The debate over intolerance has attained a new dimension after two Assamese Muslim organisations lashed out at writers and academicians for supporting Miyah poets accused of spreading hatred among communities. The two Assamese indigenous Muslim organisations Ujoni Axom Muslim Kalyan Parishad and Goriya Moriya Desi Jatiya Parishad expressed surprise at the release of a statement by more than 200 writers and academicians condemning filing of FIRs against Miyah poets.
On 10 July, an FIR was lodged by a journalist named Pranabjit Doloi against 10 Miyah poets and other activists for publishing and promoting a poem titled Write down I am a Miyah written by Hafiz Ahmed. The FIR alleged that the poem depicted Assamese people as xenophobic to the world. It also said that the poem poses a serious threat to the Assamese people as well as towards the national security and harmonious social atmosphere.
On Sunday more than 200 writers and intellectuals released a statement on social media condemning filing of the FIRs against Miyah poets as attempts to incriminate them.
The statement released by academicians and writers supporting Miyah poets said, "We unequivocally condemn such attempts to malign and criminalise the Miyah poets. Poetry can be a spontaneous and legitimate medium of expression of collective trauma, grievances and emotions. In the absence of other avenues, it often becomes the sole medium of speaking truth to power. Every single individual and community has, and should have, the natural right to do so without the fear of perverse consequences, including punitive action (such as FIRs). The criminalisation of any poetry marks the death of a healthy, democratic and humane society that we want Assam to be. In this context, we see Miyah Poetry as a legitimate form of literary protest against the victimisation of Bengal-origin Muslims of Assam."
Contesting this statement aggressively Manirul Islam Bora, the president of Ujoni Axom Muslim Kalyan Parishad said to Firstpost that it is a blatant lie that the said cases have been filed because of writing poetry.
"Anyone who knows the laws of India is aware that every individual has the right to choose his or her way of expression. No person can be incriminated for his choice of expression as per Indian law. In Assam, thousands of poetry books in different languages are published. None has filed any case against them," he said.
He further added that the cases have been filed against the Miyah poets only because of the inflammatory content of their poetry.
"We have not filed cases against all the Miyah poets and all Miyah poetries. Rather we have filed cases against a section of Miyah poets for publishing and promoting one specific poem in which there is a gross misrepresentation of the Assamese society and which bears a tremendous possibility to cause hatred and enmity among communities living in the state in complete harmony through ages," he said.
Pointing out that the poem in question titled Write Down I am a Miyah wrongly presented that Miyah women have been gang-raped by men from other communities in Assam just because they belong to the Miyah community.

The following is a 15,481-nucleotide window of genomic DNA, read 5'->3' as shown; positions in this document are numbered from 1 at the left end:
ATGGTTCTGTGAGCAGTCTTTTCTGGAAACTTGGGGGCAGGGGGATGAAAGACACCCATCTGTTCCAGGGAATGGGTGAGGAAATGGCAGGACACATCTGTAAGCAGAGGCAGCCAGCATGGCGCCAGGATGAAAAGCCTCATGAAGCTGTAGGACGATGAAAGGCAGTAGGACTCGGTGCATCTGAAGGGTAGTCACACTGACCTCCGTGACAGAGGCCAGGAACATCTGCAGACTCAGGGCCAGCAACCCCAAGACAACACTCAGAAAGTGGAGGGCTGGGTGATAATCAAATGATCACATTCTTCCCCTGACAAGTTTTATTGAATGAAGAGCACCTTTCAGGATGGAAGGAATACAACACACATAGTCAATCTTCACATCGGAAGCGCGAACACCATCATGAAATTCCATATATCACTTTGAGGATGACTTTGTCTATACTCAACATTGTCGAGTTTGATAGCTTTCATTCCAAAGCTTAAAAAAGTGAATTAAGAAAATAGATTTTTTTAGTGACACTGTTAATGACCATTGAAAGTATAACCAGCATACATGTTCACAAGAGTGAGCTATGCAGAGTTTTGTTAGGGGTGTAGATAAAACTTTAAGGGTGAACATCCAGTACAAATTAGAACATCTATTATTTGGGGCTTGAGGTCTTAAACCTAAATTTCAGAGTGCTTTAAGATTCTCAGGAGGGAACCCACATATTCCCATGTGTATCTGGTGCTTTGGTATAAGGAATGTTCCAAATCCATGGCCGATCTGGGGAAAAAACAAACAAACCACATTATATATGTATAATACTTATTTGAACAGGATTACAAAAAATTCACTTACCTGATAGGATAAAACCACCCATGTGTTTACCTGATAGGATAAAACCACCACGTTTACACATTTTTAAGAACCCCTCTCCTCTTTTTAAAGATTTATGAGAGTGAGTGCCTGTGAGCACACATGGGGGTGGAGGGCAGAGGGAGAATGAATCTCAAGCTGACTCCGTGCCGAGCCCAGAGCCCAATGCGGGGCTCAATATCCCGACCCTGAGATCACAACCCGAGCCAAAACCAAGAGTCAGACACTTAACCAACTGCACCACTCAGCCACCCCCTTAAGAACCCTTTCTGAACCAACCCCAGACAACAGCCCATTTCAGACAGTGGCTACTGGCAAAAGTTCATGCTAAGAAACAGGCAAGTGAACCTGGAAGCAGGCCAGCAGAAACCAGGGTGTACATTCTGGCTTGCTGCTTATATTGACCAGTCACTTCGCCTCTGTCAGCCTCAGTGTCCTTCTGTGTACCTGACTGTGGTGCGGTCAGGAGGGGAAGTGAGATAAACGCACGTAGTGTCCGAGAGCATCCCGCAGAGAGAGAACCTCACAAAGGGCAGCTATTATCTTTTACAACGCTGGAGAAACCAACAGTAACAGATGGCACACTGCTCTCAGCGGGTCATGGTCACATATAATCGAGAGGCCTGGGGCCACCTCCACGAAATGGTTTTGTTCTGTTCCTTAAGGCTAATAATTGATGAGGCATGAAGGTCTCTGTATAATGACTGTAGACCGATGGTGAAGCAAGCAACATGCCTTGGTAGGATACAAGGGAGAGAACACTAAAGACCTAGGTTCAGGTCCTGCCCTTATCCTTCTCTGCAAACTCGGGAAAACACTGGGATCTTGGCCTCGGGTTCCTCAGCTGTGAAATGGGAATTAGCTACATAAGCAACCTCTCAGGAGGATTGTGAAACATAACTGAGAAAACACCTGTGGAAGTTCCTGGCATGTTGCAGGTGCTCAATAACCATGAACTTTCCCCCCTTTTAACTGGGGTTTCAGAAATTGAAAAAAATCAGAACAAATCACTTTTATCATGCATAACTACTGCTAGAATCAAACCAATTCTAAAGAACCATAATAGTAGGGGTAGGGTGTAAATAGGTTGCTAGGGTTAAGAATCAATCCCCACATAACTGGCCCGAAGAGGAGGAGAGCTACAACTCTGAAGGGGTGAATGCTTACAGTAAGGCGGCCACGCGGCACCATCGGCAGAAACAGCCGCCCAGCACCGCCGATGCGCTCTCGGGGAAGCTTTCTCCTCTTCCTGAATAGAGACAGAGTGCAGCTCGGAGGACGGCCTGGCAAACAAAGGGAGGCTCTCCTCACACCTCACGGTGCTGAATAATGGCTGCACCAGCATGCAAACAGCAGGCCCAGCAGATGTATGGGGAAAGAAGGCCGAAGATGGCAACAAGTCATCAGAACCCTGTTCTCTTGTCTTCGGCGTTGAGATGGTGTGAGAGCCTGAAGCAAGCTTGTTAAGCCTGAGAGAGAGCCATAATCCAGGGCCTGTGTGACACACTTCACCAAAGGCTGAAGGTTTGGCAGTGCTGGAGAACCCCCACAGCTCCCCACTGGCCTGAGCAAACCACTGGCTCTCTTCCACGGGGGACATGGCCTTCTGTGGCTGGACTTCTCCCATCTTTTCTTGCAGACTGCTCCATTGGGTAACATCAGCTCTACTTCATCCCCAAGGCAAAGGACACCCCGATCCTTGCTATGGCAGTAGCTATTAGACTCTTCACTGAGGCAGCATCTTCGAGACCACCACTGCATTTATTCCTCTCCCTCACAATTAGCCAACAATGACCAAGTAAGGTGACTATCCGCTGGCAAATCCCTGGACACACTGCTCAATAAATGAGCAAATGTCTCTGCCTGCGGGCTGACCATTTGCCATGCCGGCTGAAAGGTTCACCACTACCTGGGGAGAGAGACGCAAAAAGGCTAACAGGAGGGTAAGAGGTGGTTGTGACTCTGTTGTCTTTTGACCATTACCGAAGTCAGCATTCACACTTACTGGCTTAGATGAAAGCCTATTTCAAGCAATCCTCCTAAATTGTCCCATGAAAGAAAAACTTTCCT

"When did these hair raising, heinous incidents happen? In which place of Assam? Who committed this crime? Where are the cases corresponding to this crime? The writers and promoters of this poem could come up with no trace of any such incident which the poem claims to have happened in Assam. Then why this allegation was circulated at all. Just to create enmity among communities? Just to defame Assamese society?" he questioned.
The statement released by the writers and academicians also alleged that the Miyah poets have been subjected to abuse, online trolling and threats after the poem was published.
"We unequivocally condemn the cyberbullying, harassment and threats that the Miyah poets, activists and their friends are being subjected to. Such conduct is not just downright unacceptable in civil society, but also fall under the ambit of criminal offences," the statement said.
On this account, Hafizul Ahmed, the president of the Goriya Moriya Desi Jatiya Parishad said that the Miyah poets should approach the law enforcement agencies.
"Assamese society is not a society of bigots as some intellectuals would like to present us as. If the allegation of abuse is true, then they should file cases in the police station. For harassment or abuse of any form is a criminal offence and such cases should be duly investigated and tried in the court of law and cannot be tried in the media," he said.
Warning them further not to further disturb the secular fabric of Assam, Hafizul said, "It is true that Miyah poets have the right to write their own form of poetry. We respect that right. But Assamese Hindus and Muslims also have the right to live in a secular society which they inherited from their forefathers. None can take that right away from them. We would appeal everyone not to conspire to damage the secular nature of our society or else we would remain bound to appeal to the Government of India to drag the people who are conspiring to destabilise our society to the court of law."
Significantly, Miyah is a term which refers to the Muslims of Bangladeshi origin. The immigrant Muslim population share a testing relationship with the indigenous population which comprise of people from all faiths.
In Assam, there has all along been a demand to identify and deport illegal migrants from Bangladesh, as per which the process of NRC updation is going on in the state.
Hafiz Ahmed, who is also the president of Char Chapori Sahitya Sabha in a statement released to the press statement identified himself as an Assamese and expressed regret over the developments.
"I can never think of disrespecting the Assamese society. As an Assamese, I have dedicated myself to the development of Assamese language and culture. Still, I regret any hurt caused to the hearts of my brothers," the statement said.